Then it is part of policy so why "D" option. I have doubts on background statement
Exactly what @rslade wanted you to think about. One can make a case for any of the four answers, but one of these things (read some of the comments) is less "good" than the rest. Since Rob gave you the reference, you can go to the source and understand why the particular answer was chosen.
What Rob is doing here is similar to what we know about the (ISC)² test development process. The difference being that Rob follows up by explaining the thought process behind the answer, whereas (ISC)²'s next step is to use the question on actual exams, with zero-weighting until the answer is "proven" good, bad or indifferent.
Rob is doing a wonderful thing here. It is not about a building a "brain dump" of actual questions... It's learning to get inside the head of the test-writers, understanding how/why the questions were written and selecting the answer that matches their way of thinking. In the case of CISSP, that person would be someone with many years of cross-functional IT security experience that keeps up with current trends and generally holds a position where they are making/leading decisions as part of the company's management. This is an important skill not just for the CISSP exam, but for communicating with people in general.
Understanding that this skill exists and learning to use it contributed more to my passing than any of the time I spent with study materials. It has also served me well as a go-between between management and techies and also between techies of different disciplines.
The last time, I attended an item writing workshop, we not only had to provide the reference but we also had to write a justification for the correct answer and why the wrong answers were wrong. So a lot of thought goes into questions.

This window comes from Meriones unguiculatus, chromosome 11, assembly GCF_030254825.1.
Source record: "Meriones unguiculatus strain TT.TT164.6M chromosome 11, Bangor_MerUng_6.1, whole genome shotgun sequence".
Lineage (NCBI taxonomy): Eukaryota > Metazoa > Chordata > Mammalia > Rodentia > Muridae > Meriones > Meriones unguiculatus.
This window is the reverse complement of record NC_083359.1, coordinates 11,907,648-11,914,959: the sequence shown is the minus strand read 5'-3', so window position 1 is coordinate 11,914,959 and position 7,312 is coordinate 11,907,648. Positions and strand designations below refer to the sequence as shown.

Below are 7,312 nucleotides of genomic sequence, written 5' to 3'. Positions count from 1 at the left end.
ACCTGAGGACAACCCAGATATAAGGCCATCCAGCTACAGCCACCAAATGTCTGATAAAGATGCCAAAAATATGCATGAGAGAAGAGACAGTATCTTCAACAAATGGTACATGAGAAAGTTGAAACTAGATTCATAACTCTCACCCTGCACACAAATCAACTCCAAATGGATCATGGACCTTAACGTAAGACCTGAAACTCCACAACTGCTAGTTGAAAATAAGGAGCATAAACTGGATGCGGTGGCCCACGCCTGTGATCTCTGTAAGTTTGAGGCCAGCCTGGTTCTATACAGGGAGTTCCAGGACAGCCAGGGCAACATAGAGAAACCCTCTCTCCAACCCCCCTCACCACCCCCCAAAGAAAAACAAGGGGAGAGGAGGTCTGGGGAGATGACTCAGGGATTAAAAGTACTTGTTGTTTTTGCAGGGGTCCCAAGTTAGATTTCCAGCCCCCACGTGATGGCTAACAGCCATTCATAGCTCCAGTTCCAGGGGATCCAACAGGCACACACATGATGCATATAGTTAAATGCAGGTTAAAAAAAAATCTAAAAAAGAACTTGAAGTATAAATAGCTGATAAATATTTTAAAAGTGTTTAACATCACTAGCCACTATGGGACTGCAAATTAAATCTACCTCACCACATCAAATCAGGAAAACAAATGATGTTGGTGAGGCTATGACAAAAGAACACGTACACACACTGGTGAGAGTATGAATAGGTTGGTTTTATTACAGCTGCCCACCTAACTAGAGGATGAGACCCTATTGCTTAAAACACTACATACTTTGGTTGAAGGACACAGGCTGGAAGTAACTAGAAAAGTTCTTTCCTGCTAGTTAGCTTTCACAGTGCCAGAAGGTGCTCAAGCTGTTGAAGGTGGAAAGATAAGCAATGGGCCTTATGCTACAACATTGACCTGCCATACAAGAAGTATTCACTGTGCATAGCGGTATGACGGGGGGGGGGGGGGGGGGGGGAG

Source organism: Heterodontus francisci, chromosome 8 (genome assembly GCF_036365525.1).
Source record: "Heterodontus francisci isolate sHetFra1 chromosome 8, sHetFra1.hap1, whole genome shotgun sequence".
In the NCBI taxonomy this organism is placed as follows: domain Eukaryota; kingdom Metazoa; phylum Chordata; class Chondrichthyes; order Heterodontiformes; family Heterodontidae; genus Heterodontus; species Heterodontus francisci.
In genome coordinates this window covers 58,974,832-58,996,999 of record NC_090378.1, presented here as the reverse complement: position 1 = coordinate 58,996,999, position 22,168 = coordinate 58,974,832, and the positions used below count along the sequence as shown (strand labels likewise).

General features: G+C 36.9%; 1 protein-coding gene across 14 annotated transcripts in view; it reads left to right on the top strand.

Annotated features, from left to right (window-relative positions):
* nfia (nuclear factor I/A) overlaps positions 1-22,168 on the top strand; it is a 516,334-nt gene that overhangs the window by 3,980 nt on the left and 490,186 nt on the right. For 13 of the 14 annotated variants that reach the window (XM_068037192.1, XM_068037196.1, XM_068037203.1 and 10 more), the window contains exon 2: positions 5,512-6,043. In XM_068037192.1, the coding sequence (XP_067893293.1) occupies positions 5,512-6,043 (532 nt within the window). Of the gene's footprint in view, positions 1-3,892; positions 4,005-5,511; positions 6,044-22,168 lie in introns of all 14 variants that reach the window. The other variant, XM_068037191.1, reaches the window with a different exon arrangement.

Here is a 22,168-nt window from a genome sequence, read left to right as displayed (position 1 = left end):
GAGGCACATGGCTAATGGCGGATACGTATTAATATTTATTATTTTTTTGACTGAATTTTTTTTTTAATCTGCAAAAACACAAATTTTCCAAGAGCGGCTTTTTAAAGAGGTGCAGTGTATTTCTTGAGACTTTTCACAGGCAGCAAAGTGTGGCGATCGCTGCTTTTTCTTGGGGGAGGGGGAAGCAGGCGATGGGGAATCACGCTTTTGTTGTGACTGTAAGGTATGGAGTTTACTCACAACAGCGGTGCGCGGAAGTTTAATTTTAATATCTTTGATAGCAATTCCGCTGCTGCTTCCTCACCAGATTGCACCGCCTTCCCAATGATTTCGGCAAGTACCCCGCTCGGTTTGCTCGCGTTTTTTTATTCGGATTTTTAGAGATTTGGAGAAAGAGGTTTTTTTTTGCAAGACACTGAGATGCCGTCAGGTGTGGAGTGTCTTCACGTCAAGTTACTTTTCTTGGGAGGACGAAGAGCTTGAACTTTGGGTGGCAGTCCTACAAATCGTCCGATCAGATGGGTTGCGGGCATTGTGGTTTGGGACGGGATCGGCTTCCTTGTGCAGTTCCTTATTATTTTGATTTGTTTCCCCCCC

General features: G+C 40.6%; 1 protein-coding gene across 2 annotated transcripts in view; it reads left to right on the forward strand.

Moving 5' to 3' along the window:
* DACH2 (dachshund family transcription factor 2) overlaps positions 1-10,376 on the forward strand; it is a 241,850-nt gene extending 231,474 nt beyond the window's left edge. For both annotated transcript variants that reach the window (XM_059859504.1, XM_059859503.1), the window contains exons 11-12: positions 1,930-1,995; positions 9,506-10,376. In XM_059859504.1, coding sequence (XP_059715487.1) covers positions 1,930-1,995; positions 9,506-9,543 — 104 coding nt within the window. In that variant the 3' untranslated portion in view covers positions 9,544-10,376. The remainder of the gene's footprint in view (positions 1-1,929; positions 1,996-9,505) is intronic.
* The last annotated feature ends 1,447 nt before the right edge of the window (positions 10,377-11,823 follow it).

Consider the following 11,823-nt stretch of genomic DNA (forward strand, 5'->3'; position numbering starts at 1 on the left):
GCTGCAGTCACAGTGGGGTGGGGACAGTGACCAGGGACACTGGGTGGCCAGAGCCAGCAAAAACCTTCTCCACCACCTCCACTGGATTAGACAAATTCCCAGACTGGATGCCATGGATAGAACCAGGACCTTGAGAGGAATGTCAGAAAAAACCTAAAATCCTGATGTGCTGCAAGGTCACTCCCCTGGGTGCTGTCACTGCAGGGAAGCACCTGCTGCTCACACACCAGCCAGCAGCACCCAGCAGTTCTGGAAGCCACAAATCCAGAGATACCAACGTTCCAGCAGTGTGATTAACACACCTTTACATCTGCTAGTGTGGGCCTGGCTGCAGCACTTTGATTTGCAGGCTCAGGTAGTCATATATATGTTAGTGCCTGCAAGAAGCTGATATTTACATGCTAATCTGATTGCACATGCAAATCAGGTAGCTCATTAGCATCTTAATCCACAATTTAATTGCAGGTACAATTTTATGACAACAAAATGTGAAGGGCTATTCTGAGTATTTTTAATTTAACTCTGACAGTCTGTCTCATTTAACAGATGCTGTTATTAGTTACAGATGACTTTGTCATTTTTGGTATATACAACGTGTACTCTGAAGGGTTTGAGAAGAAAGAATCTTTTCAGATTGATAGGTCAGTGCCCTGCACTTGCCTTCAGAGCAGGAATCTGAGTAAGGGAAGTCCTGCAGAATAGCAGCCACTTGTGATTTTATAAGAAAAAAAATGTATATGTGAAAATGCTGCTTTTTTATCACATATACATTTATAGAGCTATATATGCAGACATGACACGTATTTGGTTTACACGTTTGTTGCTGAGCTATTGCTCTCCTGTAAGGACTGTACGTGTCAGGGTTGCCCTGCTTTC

So I appreciate what Rob is doing and his dedication to assisting, although, the Subject of the thread could be changed as the format and rigour should be the same with all exams.
In data processing systems, the value analysis should be performed in terms of which three properties?
a. Profit, loss, ROI
b. Intentional, accidental, natural disaster
c. Assets, personnel, services provided
d. Availability, integrity, confidentiality
Reference: Information Systems Security; Fites & Kratz; Thompson Press; 1996; pg 54.
OK, in a sense this is kind of a trick question, for a couple of reasons. But it does have a point. The point is, choose the answer with the greatest breadth and application that does answer the question.
Answer a - incorrect - it's right, but applies only to business management.
Answer b - incorrect - it's right, but applies directly to threat analysis.
Answer c - incorrect - it's right, but considered mostly in business impact analysis.
(There is a myth that says that if you see the CIA triad [confidentiality, integrity, availability] as an answer on any question on the CISSP exam, that is the correct answer. In fact, a friend, knowing of the myth, once specifically wrote a question so that CIA was wrong ... 🙂
Which of the following techniques MOST clearly indicates whether specific risk reduction controls should be implemented?
a. Threat and vulnerability analysis.
b. Risk evaluation.
c. ALE calculation.
d. Countermeasure cost/benefit analysis.
Reference: Computer Security Handbook (3rd edition) Hutt, Boswirth, Hoyt; pg 3.3.
A fairly simple question: it should be fairly obvious. Again, the principle here is to choose the answer that most broadly answers the question. All the answers are important parts of security and risk assessment, but:
Answer a - this analysis does not address whether specific countermeasures should be implemented.
Answer b - risk evaluation studies existing risks but doesn’t address whether specific countermeasures should be implemented.
Answer c - ALE is the calculation of loss expectancy but does not address whether specific countermeasures should be implemented.
Answer d - correct - in a countermeasures cost/benefit analysis, the annualized cost of safeguards is compared with the expected cost of loss.
Oh, one more point: if you saw this question on an exam these days, it should be reworded slightly. Acronyms in questions are now supposed to be spelled out in full.